In summary, as sales leaders, we must implement a long-term strategy game plan.
What is your long term remote selling strategy?
Let’s go into that engine room and observe the individuals who bring in the oxygen for the business – the salespeople.
It’s time to look carefully, because it’s likely the individuals in your team were recruited with a skill set and job description in mind, which now has changed – not just paused momentarily.
I had one client in July with 40 salespeople with territories – all extremely successful account managers. They had been in the industry for over 10 years on average. They cranked up over 7 face-to-face meetings a day, loved meeting people and were great at being hunters.
Out of those 40, 38 had hit a wall. Their full ‘skill set’ was now in question. They went from being highly successful to not knowing how to grab their client’s attention by phone (let alone how to approach new business). They felt the core of their being was in question, maybe they were not actually very good at sales? Their ego was knocked out of the pitch, their self-esteem evaporated, morale was horrific, they were trapped in a downward spiral – lost, sad and desperate. On top of that, they may have had other layers of issues, sick older people they couldn’t visit, home schooling, a depressed child or loved one.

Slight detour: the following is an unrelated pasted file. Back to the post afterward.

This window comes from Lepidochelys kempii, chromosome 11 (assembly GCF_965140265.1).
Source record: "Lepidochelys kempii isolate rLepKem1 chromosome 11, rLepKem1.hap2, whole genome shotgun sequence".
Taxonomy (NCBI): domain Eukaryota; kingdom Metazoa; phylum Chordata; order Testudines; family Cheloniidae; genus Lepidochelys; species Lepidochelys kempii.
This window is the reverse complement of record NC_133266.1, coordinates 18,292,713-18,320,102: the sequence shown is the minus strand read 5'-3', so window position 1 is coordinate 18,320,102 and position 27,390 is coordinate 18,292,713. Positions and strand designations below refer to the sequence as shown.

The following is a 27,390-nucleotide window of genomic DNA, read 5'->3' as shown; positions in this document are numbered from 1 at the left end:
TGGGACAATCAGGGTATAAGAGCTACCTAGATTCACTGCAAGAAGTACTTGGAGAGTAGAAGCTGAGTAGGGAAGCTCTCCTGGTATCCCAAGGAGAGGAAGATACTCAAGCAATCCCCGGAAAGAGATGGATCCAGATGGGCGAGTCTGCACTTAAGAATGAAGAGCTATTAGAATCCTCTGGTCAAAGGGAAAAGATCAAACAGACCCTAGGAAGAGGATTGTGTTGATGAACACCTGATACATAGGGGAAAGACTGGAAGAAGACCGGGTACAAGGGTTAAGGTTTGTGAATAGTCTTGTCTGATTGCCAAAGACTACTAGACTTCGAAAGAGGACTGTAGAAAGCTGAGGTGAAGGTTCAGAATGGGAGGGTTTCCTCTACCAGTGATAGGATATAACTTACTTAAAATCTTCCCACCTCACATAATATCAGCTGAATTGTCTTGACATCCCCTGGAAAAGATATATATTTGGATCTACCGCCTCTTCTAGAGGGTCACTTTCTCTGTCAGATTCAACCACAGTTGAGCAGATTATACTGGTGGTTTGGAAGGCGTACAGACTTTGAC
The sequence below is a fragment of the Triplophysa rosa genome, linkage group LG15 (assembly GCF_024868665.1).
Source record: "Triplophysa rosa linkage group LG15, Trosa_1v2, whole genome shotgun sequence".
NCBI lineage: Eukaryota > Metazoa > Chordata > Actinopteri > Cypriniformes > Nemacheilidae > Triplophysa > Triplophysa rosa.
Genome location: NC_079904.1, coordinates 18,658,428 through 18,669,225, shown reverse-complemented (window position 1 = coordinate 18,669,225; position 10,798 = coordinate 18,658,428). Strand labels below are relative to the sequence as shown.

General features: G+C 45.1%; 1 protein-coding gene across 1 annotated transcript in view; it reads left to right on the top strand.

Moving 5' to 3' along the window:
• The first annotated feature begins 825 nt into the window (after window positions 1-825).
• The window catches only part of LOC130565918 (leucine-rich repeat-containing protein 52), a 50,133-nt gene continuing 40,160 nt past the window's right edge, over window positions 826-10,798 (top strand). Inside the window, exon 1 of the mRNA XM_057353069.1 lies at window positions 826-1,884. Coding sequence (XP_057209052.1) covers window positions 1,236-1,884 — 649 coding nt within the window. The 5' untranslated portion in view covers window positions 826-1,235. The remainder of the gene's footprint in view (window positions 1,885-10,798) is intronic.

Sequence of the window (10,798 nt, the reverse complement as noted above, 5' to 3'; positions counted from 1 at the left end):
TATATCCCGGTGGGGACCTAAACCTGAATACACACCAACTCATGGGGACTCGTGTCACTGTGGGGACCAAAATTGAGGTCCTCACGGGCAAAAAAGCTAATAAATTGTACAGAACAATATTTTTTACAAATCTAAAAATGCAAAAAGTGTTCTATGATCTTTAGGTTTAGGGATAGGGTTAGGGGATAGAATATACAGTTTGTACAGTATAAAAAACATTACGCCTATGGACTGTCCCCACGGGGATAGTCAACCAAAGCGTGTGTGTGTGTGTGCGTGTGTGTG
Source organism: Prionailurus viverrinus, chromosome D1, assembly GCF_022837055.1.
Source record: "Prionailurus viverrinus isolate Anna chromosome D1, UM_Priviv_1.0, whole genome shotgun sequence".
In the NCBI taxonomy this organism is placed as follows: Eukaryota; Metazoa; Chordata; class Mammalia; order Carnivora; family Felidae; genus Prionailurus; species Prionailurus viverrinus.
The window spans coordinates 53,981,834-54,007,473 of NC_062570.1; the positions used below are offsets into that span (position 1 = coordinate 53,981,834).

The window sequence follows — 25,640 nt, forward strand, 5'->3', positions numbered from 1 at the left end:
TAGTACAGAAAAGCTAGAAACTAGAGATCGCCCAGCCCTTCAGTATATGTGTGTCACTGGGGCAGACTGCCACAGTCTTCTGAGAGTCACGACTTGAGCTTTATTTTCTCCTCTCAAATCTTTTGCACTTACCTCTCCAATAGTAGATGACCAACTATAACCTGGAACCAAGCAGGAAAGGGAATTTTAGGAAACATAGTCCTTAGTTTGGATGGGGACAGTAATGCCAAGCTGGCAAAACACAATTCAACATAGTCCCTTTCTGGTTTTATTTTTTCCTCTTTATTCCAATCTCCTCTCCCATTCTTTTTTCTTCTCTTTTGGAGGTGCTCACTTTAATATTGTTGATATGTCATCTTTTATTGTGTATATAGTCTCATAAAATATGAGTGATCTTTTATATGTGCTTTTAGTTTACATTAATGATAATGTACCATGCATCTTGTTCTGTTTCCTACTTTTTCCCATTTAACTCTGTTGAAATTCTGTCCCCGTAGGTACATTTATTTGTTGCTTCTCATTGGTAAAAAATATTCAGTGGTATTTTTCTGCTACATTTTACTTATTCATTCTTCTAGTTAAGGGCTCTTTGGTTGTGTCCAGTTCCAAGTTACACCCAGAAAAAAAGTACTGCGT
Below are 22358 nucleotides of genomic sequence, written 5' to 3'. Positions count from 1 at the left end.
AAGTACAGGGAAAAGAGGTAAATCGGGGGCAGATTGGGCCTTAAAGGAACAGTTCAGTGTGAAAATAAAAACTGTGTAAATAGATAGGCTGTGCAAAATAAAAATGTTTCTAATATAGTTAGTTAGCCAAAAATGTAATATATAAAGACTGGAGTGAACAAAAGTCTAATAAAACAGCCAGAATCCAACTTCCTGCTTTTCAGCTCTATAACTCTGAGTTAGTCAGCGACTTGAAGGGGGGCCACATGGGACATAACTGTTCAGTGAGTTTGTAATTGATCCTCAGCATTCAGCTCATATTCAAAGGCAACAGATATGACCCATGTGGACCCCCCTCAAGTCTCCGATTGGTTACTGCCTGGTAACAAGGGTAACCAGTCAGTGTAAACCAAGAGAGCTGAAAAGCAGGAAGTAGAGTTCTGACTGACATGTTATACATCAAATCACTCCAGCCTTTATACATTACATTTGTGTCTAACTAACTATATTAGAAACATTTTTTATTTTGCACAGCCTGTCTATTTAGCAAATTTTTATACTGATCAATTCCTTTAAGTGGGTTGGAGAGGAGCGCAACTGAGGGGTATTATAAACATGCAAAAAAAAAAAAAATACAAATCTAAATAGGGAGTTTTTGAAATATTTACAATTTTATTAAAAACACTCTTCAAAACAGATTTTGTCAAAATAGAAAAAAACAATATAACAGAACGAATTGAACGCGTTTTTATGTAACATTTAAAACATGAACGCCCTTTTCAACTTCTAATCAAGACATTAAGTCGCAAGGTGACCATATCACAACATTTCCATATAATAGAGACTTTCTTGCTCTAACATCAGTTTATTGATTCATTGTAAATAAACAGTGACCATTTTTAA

The need for them to be a pillar of strength at home had never been so strong, and their ability to step into it and own it had never been so challenging. They felt they were failing in every area.
We heard this scenario, at varying degrees, over and over again.
We ran webinars on mindset and resilience, wrote blogs and eBooks on the subject and held masterclass after masterclass on it – all of which had the highest ever take up of attendees, each one was at capacity. [Here at Smarter Selling we recognised we had the skills to share – we are all highly trained in mindset, resilience, emotional intelligence and have been in sales for over 30 years. We shared our knowledge for free – no money changed hands].
What questions do you need to ask yourself about your team?
So now that remote selling requires a long term strategy, you will be asking yourself questions:
- What do you need from your salespeople?
- When hiring, what skills does a masterful salesperson now need?
- What personality style is most suited to remote, isolated selling?
- What is important as natural default behaviour?
- What skills can be learned and acquired to succeed?
With your current team: